We recently had a conversation with a client who has been through a few too many failed Kaizen events. The team was unorganized, not well supported, and unable to obtain the desired results. When we dug in a bit more to try to figure out why, we learned that although there was a Charter document created for the event, it was incomplete and insufficient to serve as a guide for the team. We’re putting this post together to help this client and anyone else who might be new to Kaizen events or struggling to find success.

There are many ways you can layout your charter. Some organizations use templates that organize all of the information onto one page often in Excel, while others just use a simple document. The form isn’t as important as the content. It is also essential that the document is stored in your improvement management system so that it can be referenced in the future. Here are the elements it should include:

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Topics: Kaizen, Improvement Process

The Best and Worst Practices for Crowdsourcing Innovation

Posted by Maggie Millard

Aug 8, 2018 11:55:36 AM

We’ve written before about why internally crowdsourcing innovation is such a hot trend in business. (Actually, we don’t think it’s a trend at all. We believe it is a new way of approaching problem solving that is here to stay.)

While the benefits of the approach are compelling in terms of increased employee engagement, better products, less waste, and happier customers, success isn’t guaranteed.

There are some best practices that will amp up your results and a few behaviors that will hurt your efforts.

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Topics: Innovation Software, Improvement Process

Best Practices for Standard Work Documentation

Posted by Maggie Millard

Jul 5, 2018 8:11:00 AM

In his book, Standardized Work with TWI: Eliminating Human Errors in Production and Service Processes, Bartosz Misiurek writes, “Standard work is a process where you describe the best way of performing a given operation, improve this way, and train operators on it. As simple as it is to summarize, it is not as easy as it seems to execute.”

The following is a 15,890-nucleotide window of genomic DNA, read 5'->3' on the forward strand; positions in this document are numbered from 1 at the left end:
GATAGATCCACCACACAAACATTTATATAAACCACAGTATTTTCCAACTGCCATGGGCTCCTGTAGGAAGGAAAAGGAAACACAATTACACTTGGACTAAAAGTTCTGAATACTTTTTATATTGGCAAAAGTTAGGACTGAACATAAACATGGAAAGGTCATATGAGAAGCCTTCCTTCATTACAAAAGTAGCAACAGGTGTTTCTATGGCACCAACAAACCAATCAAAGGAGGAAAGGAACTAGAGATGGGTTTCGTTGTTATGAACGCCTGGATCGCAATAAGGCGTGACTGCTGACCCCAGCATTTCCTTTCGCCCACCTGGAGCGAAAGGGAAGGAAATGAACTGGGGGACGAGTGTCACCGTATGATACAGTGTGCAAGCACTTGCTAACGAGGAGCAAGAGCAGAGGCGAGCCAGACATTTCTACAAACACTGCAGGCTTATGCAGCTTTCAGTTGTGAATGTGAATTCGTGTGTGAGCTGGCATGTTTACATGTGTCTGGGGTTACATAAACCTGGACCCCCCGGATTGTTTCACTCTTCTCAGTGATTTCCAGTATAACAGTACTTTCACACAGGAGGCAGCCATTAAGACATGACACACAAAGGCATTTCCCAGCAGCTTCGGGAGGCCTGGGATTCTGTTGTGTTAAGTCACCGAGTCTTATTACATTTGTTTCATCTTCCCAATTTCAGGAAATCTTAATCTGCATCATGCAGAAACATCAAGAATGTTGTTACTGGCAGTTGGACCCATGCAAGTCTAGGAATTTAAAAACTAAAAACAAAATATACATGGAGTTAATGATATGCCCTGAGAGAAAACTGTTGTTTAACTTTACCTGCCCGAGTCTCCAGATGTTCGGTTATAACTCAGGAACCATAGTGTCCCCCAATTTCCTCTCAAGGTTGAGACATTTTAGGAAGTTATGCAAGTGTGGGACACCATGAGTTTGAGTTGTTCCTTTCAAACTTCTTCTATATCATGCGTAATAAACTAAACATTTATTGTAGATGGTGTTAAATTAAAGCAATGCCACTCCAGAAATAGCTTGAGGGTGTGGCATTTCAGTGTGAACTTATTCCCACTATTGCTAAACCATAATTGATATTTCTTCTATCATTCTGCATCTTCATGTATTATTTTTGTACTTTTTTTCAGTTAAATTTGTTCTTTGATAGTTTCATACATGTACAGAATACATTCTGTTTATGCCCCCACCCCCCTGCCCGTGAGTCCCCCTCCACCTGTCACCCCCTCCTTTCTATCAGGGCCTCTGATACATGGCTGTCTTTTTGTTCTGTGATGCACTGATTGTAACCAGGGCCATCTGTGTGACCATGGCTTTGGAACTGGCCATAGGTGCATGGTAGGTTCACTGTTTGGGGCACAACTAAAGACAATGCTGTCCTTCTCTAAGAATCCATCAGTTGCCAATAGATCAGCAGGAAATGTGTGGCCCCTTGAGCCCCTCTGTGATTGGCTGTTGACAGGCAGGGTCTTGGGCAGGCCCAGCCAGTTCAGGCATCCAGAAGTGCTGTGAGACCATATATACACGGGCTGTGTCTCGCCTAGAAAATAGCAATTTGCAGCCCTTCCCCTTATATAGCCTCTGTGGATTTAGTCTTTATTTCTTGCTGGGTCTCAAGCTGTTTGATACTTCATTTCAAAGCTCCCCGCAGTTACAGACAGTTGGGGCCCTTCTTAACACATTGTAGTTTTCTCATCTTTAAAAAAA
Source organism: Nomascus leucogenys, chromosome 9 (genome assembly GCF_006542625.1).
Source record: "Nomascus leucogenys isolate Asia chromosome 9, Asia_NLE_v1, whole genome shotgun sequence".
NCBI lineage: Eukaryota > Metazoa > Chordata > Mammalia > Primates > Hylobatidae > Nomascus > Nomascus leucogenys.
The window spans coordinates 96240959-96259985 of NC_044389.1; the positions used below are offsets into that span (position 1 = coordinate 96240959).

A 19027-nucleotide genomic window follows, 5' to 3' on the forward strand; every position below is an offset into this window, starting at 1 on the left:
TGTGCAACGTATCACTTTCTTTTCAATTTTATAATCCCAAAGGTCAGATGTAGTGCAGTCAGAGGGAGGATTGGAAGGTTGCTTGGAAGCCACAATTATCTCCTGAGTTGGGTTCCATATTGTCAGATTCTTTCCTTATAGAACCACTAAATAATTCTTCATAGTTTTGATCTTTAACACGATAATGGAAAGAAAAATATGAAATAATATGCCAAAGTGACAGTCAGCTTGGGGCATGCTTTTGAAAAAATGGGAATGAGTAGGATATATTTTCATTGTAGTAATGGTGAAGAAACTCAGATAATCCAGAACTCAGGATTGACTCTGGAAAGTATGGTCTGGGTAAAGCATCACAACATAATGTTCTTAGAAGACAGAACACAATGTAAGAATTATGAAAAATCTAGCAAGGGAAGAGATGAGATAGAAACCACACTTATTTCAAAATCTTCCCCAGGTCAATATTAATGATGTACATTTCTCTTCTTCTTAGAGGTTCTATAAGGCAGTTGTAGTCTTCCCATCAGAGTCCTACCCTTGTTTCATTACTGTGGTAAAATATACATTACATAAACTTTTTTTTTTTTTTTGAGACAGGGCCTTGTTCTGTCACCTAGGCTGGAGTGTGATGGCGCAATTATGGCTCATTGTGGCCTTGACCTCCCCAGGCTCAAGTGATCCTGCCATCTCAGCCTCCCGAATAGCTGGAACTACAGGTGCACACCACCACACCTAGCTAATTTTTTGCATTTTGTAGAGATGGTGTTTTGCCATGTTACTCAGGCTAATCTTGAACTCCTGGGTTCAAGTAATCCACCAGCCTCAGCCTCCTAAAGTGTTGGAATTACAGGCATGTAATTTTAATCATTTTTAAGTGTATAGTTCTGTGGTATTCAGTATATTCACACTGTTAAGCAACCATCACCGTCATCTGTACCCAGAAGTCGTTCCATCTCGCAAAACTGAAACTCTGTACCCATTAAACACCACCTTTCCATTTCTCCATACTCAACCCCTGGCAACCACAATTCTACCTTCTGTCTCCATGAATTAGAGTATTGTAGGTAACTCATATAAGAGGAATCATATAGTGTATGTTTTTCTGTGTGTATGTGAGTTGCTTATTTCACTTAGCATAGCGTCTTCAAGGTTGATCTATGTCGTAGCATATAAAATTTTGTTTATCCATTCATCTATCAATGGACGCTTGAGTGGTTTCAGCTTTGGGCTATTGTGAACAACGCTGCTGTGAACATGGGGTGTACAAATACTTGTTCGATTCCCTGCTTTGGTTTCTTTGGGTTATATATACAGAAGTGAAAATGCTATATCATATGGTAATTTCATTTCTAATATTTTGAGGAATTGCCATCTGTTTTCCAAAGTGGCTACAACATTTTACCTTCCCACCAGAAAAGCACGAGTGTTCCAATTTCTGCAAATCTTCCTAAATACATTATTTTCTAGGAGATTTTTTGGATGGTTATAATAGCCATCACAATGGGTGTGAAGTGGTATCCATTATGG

We couldn’t agree more. That’s why even though most leaders agree that process standardization is essential for producing quality, predictable results, when you pull back the covers, many organizations do not have standard work documented at all or have poor processes in place for keeping it accurate and up to date. That’s a shame because, without a solid foundation upon which to build and measure, improvement is elusive. We work with companies every day that have been through the process of implementing and socializing standard work. This post contains the best advice for standard work documentation that provides substantial value.

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Topics: Improvement Methodology, Improvement Process, Daily Lean Management

An Overview of A3 Management

Posted by Jeff Roussel

Jun 21, 2018 3:16:56 PM

Whether you’ve read a ton about various business methodologies and the philosophy of continuous improvement, or just a little bit, you can’t be blamed if you’ve started to wonder if Toyota developed every improvement technique.

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Topics: Lean, Improvement Methodology, Improvement Process

10 Ways to Build a Culture that Supports CQI

Posted by Maggie Millard

May 30, 2018 9:42:19 AM

The dictionary defines corporate culture as, “The set of shared attitudes, values, goals, and practices that characterizes an institution or organization.” Every organization has a culture whether or not leaders think about it or try to shape it. But smart executives know that culture is a crucial (if not the most important) ingredient for success. Leaders who are dedicated to the practice of continuous quality improvement (CQI) should understand the role that culture plays and actively work to shape it. Here are ten best practices for creating a culture in which CQI can thrive.

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Topics: Quality, Improvement Process, Improvement Culture

Common Questions About the DMAIC Improvement Cycle

Posted by Jeff Roussel

May 23, 2018 8:11:00 AM

DMAIC is said to be the Six Sigma methodology’s roadmap to improvement. It is one of the core tools of the approach, but organizations also use it as a standalone improvement technique. We have clients in almost every industry from healthcare to construction who have achieved quantifiable impact against core business metrics by using this technique. Here are some of the questions we get asked about it most often.

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Topics: DMAIC, Six Sigma, Improvement Process